Maryland Senate committee supports task-force bill to study giving the state-owned Baltimore City Detention Center back to Baltimore

No sooner had City Paper's current, yet-to-be-distributed edition gone to press than something critical happened involving one of its stories: The Maryland General Assembly bill that sought to transfer ownership and operation of the Baltimore City Detention Center (BCDC) from the state back to Baltimore City has been favorably reported out of the Senate Judicial Proceedings Committee (JPC)—though not in its introduced form. The bill was amended to create a task force to study the issue, instead, and produce a report and recommendations for the governor's desk by Jan. 1, 2016.

The Task Force to Study Ownership and Funding of the Baltimore City Detention Center will examine the issue, while also studying differences between BCDC and "other locally controlled detention centers in the State in overcrowding, diversion programs, and other similar detention issues," according to the amendment. Once its study is complete, the task force will recommend whether or not to transfer BCDC back to the city, which owned and operated it until 1991, when then-Gov. William Donald Schaefer spearheaded the state's takeover in order to relieve the city's financial and legal burden of trying to correct the facility's myriad problems.

Testimony on the bill broadened the debate from strictly fiscal matters concerning the added expense to the city to public-policy issues involving the advantages of local ownership and control of jails, as is the case in every other Maryland jurisdiction. The shift in the discussion was primarily in reaction to the testimony of Arthur Wallenstein, the retiring director of Montgomery County's detention system, who responded to news of JPC's favorable report by stating in an email, "I am so pleased—they listened."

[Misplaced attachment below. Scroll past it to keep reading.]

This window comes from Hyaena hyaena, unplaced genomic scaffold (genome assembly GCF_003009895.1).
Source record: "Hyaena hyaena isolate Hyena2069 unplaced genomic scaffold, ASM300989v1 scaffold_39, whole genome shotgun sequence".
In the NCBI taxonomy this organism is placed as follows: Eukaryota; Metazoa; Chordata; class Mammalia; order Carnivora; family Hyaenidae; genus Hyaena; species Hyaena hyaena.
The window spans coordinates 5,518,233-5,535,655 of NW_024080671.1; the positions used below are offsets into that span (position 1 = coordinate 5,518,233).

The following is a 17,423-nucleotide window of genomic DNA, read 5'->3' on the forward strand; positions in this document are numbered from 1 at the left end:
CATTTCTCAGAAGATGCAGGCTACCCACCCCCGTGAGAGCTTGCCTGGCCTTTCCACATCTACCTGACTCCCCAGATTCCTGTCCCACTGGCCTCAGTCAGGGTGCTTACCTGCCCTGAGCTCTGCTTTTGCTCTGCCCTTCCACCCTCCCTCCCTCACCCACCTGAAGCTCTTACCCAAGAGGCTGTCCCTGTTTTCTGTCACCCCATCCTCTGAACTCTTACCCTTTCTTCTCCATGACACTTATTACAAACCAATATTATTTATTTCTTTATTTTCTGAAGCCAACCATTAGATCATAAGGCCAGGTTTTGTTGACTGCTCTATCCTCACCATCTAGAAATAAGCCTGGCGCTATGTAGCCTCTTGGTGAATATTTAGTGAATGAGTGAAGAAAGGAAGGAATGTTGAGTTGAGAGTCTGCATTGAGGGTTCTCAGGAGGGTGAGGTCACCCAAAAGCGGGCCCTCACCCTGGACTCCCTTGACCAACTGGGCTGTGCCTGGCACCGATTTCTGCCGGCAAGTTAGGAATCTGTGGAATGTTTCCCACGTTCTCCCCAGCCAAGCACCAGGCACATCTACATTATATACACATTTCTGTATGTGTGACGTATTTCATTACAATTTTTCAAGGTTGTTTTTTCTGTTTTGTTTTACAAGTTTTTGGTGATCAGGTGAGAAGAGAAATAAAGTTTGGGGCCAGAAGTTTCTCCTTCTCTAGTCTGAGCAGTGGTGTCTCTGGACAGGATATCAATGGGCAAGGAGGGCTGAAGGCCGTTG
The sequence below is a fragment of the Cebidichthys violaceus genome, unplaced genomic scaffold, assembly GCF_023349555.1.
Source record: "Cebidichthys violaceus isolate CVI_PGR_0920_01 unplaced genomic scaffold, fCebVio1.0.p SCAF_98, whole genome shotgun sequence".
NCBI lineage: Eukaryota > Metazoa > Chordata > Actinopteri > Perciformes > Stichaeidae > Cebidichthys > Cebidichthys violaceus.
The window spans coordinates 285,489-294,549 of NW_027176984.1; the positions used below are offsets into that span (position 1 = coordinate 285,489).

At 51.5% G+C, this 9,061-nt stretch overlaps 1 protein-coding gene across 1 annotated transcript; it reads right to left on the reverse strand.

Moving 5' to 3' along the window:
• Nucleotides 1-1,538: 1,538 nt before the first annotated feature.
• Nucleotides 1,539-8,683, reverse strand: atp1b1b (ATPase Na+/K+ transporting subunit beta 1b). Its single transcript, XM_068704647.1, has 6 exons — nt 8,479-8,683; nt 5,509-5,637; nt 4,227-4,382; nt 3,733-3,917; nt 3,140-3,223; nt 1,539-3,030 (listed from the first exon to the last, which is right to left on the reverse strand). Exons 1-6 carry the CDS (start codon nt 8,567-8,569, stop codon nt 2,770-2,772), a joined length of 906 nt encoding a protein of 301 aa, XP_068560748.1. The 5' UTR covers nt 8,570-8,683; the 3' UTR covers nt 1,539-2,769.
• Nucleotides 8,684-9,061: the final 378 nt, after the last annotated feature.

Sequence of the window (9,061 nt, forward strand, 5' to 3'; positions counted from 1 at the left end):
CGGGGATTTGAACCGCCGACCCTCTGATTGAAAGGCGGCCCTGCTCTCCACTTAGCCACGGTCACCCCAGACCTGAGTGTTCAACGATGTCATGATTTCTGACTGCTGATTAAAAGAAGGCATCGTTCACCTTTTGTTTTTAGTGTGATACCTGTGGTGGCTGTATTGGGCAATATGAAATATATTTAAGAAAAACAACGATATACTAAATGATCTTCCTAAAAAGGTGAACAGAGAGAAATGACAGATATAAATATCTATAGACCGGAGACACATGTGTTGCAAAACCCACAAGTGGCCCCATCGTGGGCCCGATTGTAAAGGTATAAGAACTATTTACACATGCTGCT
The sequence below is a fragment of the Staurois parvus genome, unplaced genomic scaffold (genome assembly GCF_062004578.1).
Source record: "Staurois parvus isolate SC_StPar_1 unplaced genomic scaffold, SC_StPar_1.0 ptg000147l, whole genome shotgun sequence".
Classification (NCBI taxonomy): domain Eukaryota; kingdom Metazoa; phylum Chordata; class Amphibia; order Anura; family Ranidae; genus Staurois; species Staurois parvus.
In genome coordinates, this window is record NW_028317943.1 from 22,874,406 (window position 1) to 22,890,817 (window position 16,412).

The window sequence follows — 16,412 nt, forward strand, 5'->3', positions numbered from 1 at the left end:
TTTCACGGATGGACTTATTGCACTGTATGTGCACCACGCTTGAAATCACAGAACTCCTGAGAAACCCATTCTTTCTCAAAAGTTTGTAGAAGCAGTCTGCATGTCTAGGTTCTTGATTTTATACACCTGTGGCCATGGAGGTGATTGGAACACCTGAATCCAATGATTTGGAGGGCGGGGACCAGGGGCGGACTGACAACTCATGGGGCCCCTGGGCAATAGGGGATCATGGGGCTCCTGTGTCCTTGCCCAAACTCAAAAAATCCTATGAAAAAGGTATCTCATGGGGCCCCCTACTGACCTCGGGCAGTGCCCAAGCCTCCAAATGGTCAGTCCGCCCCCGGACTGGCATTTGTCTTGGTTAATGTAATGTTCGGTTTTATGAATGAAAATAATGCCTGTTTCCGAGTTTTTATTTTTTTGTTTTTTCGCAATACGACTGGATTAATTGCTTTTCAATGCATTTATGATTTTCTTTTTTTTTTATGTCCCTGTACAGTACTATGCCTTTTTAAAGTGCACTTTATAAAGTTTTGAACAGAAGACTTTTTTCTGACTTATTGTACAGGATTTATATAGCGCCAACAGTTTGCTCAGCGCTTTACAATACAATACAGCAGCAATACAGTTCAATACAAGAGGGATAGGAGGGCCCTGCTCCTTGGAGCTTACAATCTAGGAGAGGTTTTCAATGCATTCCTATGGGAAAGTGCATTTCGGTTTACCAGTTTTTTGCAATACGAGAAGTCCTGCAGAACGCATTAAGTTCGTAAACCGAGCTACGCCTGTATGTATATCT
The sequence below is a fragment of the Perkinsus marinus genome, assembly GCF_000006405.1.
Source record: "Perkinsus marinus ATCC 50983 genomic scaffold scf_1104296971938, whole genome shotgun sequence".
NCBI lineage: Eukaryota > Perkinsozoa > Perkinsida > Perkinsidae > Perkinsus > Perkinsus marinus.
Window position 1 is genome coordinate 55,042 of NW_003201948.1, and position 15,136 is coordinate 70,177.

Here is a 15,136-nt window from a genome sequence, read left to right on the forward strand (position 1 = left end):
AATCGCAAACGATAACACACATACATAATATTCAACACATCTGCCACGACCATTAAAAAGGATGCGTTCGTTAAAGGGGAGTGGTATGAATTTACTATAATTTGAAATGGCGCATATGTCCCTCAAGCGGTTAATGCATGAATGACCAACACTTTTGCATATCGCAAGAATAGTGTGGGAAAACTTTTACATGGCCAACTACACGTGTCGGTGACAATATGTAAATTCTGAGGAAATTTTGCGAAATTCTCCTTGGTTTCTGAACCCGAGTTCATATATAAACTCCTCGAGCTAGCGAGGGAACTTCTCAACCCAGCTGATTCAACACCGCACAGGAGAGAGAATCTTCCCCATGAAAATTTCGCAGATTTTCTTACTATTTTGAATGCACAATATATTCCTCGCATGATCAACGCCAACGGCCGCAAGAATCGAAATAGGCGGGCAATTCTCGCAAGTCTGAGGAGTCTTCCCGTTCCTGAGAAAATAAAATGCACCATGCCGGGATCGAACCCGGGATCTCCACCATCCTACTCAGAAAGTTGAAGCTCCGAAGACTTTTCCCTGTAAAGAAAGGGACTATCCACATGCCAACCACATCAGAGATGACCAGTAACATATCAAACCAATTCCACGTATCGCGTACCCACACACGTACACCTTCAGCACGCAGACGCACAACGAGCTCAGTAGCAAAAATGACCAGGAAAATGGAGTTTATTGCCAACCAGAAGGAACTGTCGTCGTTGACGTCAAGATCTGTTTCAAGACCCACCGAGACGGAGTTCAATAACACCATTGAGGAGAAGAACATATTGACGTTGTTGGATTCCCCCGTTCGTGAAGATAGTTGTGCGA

The members of the task force, should the bill become law, would be: three senators, three delegates, the secretary of the state's correctional agency (or designee), the mayor of Baltimore (or designee), the director of the Governor's Office of Crime Control and Prevention, and a representative of the Maryland Correctional Administrators Association, an organization of correctional professionals.

The bill still has many steps on its path to becoming law, and its House version received an unfavorable report yesterday from the House Appropriations Committee. But the JPC's vote, at 7 to 4, was strong, and included among the yeas were its chair, state Sen. Bobby Zirkin (D-Baltimore County), and veteran members state Sen. Jim Brochin (D-Baltimore County) and state Sen. Jamie Raskin (D-Montgomery County).

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